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Sunday, July 24, 2011

Scientists Predict: Another Ice Age Is On The Way - in 1958!

The Spokesman-Review, Spokane, Washington, March 29, 1958

Scientists Predict: Another Ice Age is on the way (Article by Leslie Lieber)

(Those who were hardest hit by last month’s snowstorms may think the next ice-age is already upon us. Others may think it will never come. Whatever you think, it would be comforting to pay no attention to the weather forecast presented on these pages.


Unfortunately Maurice Ewing and William L. Donn are not men to be taken lightly. Dr. Ewing ranks as one of America’s leading oceanographers and geophysicists, its top authority on the world beneath the sea. President of the American Geophysical Union and director of Columbia University’s Lamont Geological Observatory, he has personally designed much of the equipment now used in underseas exploration.


His colleague, Dr. Donn, is Associate Professor of Geology, Brooklyn College, and Chief Scientist, U.S. Atlantic Island Observatories Program for the Inter- national Geophysical Year.

The two scientists point out that the full scientific presentation of their new theory, with graphs and weather charts, has already been made in scientific journals, but say “we have been pleased to co-operate with Mr. Lieber in presenting to the general public some of the highlights of our ideas.”)



Two leaders in their field say the enormous glacier that buried half the world 11,000 years ago is due back and present a startling theory to prove it.

Eleven thousand years ago — give or take a thousand years — the last of the great ice-age glaciers which blanketed the American continent from Northern Canada to the banks of the Missouri River began its retreat from the face of the earth. Known as the Wisconsin stage, it rang down the curtain on four separate Ice Ages which had come and gone during the preceding million years.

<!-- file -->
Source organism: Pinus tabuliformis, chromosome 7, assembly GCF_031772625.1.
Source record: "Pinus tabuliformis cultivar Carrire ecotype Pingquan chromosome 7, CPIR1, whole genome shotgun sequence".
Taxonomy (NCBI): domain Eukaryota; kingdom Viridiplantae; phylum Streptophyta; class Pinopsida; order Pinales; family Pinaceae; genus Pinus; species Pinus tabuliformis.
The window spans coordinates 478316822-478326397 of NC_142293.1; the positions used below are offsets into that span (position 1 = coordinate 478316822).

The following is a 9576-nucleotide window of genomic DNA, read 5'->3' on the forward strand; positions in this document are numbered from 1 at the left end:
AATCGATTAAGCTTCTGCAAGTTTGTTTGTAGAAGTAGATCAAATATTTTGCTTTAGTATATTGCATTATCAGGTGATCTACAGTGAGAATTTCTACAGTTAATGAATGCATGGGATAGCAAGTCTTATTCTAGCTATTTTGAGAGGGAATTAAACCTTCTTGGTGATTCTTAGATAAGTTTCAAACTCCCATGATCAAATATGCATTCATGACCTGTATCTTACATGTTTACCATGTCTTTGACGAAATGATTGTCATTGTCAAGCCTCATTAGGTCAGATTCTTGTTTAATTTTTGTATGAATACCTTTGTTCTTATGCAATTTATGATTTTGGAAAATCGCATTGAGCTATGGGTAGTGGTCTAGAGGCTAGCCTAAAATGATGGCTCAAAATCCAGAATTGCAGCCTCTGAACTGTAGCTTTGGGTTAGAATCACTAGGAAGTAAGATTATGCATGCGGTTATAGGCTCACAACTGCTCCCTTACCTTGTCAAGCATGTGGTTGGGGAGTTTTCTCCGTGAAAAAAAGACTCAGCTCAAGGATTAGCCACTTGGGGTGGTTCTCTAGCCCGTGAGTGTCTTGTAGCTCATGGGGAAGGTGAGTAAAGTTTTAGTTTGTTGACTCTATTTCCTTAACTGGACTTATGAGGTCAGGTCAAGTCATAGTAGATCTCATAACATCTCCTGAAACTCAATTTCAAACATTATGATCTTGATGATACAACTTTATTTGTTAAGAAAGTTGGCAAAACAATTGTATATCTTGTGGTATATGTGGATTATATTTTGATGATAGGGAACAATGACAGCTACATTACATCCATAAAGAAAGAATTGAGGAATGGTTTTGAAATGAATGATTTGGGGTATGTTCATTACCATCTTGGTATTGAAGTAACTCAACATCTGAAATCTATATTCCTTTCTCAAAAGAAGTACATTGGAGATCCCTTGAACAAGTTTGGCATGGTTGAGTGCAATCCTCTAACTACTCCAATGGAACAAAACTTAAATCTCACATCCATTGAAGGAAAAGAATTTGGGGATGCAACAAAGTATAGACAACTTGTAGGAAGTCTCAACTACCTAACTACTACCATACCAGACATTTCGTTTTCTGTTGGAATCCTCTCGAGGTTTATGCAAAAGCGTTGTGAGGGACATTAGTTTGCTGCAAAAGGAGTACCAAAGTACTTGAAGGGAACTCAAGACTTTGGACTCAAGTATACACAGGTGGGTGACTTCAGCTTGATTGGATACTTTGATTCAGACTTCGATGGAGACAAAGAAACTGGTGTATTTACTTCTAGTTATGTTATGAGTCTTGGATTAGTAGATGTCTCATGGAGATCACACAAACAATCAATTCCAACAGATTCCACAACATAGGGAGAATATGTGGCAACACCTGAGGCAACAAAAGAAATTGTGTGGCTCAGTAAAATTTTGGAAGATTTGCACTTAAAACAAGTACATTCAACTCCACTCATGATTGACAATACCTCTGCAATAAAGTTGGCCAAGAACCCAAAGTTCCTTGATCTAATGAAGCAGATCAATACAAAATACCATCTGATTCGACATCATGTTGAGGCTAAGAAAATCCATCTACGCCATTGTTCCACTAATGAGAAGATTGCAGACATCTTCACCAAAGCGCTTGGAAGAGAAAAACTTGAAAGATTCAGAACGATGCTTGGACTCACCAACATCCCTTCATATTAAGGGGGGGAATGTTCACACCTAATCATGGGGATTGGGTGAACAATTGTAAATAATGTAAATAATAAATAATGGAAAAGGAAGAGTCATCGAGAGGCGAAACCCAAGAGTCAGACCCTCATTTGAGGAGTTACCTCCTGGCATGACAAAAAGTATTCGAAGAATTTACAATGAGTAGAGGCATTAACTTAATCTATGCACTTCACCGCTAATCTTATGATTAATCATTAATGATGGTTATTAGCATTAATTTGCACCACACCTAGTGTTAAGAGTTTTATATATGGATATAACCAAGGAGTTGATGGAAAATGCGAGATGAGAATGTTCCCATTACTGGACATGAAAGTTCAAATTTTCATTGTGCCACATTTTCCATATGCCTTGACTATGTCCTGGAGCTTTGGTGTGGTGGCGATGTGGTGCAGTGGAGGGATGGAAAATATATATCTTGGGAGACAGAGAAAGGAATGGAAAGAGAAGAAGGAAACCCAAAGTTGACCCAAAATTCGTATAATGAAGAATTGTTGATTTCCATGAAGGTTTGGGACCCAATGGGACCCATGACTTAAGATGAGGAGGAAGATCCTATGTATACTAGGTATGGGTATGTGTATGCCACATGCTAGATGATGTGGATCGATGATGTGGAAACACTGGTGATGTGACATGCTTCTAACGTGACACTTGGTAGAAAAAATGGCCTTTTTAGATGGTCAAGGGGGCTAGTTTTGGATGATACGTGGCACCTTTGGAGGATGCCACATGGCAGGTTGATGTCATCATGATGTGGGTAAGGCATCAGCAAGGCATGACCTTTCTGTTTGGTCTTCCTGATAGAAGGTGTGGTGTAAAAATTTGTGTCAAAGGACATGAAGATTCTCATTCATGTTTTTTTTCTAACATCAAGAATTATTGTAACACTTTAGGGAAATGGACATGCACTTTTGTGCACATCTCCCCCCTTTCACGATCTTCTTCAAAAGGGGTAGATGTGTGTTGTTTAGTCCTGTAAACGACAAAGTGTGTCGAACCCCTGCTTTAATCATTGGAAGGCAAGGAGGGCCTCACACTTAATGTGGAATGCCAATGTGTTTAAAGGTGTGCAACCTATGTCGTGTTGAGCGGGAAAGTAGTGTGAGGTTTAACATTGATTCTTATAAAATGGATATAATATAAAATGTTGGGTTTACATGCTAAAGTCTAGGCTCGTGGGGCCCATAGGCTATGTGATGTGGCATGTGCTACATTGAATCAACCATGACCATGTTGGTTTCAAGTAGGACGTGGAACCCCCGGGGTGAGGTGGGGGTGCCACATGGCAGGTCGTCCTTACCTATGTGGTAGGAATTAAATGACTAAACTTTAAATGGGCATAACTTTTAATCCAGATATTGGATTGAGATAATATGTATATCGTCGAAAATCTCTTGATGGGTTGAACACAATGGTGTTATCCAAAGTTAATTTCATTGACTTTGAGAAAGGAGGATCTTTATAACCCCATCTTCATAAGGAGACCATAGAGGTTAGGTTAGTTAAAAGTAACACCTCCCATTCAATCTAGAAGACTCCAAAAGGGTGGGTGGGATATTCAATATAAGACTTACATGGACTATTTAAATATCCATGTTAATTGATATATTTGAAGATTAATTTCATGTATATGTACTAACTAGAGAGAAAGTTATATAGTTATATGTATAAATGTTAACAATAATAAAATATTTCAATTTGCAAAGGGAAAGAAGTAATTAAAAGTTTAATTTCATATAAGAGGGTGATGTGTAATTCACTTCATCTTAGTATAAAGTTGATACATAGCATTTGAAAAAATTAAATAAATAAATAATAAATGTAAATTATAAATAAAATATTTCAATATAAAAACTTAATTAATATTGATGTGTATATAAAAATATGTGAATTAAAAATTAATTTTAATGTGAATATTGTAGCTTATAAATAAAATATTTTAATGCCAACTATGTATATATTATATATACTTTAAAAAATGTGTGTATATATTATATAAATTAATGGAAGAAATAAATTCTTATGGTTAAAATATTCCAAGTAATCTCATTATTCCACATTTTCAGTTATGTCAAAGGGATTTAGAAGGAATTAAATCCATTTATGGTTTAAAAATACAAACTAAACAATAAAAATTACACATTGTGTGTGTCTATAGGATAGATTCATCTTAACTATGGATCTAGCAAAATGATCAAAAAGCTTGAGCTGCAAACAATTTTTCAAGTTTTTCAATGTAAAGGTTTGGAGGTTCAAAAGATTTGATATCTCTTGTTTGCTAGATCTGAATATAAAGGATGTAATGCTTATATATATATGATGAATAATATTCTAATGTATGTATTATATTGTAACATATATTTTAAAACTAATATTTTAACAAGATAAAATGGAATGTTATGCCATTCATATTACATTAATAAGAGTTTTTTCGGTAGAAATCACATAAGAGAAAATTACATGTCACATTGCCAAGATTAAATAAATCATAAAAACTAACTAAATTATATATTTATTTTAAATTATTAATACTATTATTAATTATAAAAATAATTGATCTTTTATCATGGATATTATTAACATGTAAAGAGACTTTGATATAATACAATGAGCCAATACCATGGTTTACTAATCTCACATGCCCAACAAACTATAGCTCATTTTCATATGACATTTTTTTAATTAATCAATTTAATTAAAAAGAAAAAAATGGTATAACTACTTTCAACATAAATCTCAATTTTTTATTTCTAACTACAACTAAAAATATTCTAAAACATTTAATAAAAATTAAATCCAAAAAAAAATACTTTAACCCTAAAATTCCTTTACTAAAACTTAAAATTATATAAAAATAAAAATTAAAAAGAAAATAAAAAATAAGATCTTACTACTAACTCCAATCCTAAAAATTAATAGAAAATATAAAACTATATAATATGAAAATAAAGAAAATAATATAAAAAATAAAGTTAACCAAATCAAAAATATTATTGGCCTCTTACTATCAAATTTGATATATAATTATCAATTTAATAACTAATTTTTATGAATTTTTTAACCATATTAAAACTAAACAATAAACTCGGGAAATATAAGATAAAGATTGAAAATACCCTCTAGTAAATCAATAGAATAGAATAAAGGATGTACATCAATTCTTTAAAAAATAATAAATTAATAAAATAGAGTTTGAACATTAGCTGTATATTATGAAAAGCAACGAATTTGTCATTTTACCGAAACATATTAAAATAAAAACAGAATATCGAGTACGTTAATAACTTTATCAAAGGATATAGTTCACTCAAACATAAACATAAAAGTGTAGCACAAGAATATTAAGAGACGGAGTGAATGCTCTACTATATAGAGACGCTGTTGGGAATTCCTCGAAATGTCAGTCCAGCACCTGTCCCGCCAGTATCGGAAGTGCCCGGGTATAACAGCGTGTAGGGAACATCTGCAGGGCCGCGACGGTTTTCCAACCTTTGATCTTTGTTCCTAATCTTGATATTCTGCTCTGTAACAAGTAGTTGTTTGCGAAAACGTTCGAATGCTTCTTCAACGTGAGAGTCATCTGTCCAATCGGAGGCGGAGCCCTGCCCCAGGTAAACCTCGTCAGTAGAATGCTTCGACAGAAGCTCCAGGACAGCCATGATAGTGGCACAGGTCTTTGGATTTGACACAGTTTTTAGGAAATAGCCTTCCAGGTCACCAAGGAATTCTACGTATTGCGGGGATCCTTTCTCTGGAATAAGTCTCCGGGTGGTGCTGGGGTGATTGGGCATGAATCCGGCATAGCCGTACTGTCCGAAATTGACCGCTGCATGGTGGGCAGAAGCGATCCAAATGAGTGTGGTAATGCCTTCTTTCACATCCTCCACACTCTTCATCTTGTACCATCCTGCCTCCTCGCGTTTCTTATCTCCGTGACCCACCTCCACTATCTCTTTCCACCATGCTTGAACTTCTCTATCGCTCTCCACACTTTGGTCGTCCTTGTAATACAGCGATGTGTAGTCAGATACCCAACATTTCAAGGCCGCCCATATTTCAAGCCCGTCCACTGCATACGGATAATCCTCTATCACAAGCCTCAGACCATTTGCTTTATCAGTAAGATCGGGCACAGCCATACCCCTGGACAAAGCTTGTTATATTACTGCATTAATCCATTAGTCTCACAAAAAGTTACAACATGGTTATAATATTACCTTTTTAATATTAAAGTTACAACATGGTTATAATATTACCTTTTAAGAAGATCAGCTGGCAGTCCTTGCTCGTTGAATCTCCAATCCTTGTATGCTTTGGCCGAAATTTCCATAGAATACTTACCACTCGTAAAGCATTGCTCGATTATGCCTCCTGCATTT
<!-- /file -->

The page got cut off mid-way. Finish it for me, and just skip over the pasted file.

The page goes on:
Since that time, mankind has been too busy with the problems of everyday living to worry about the staggering possibility that another continental glacier might be in the making. Undoubtedly our Neanderthal ancestors lived in the same ignorant bliss during the warm interludes between Ice Ages. The last thing they suspected was that their temperate weather would ever end. It did, though — in glacial onslaughts which drove them either into local caves or on long treks southward.

Modern man’s hunch that the Ice Age has gone for good is based on what he firmly believes to be common sense. How, we ask, can a new Ice Age possibly be shaping up when everybody knows that existing glaciers — like those in the Swiss passes and Alaska — are melting? How could new ice hulks creep in upon us while weather experts are announcing that even the North Polar ice caps are thinning? And what about the fact that weather records show the weather has been growing warmer over the years - so warm in fact that certain glaciers are melting fast enough to raise the level of the world’s oceans? Can such signs really foreshadow the coming of a new Ice Age?